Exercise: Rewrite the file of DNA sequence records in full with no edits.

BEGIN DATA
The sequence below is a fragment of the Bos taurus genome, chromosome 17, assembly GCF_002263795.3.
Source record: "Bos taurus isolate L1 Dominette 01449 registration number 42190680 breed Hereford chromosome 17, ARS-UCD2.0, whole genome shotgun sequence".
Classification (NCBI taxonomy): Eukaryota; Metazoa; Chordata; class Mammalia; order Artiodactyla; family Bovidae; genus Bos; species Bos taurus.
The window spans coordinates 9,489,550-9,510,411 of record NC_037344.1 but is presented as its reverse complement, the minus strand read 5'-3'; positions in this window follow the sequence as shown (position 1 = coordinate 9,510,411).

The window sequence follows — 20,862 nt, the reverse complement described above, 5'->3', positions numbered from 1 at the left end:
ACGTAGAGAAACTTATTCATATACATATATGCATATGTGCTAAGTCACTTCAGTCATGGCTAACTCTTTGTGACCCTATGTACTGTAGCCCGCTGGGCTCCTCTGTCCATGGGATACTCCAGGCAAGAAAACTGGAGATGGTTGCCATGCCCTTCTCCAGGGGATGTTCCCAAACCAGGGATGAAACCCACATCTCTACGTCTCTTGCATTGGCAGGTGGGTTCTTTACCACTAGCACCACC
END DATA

The sequence below is a fragment of the Bos taurus genome, chromosome 17, assembly GCF_002263795.3.
Source record: "Bos taurus isolate L1 Dominette 01449 registration number 42190680 breed Hereford chromosome 17, ARS-UCD2.0, whole genome shotgun sequence".
Classification (NCBI taxonomy): Eukaryota; Metazoa; Chordata; class Mammalia; order Artiodactyla; family Bovidae; genus Bos; species Bos taurus.
The window spans coordinates 9,489,550-9,510,411 of record NC_037344.1 but is presented as its reverse complement, the minus strand read 5'-3'; positions in this window follow the sequence as shown (position 1 = coordinate 9,510,411).

The window sequence follows — 20,862 nt, the reverse complement described above, 5'->3', positions numbered from 1 at the left end:
ACGTAGAGAAACTTATTCATATACATATATGCATATGTGCTAAGTCACTTCAGTCATGGCTAACTCTTTGTGACCCTATGTACTGTAGCCCGCTGGGCTCCTCTGTCCATGGGATACTCCAGGCAAGAAAACTGGAGATGGTTGCCATGCCCTTCTCCAGGGGATGTTCCCAAACCAGGGATGAAACCCACATCTCTACGTCTCTTGCATTGGCAGGTGGGTTCTTTACCACTAGCACCACC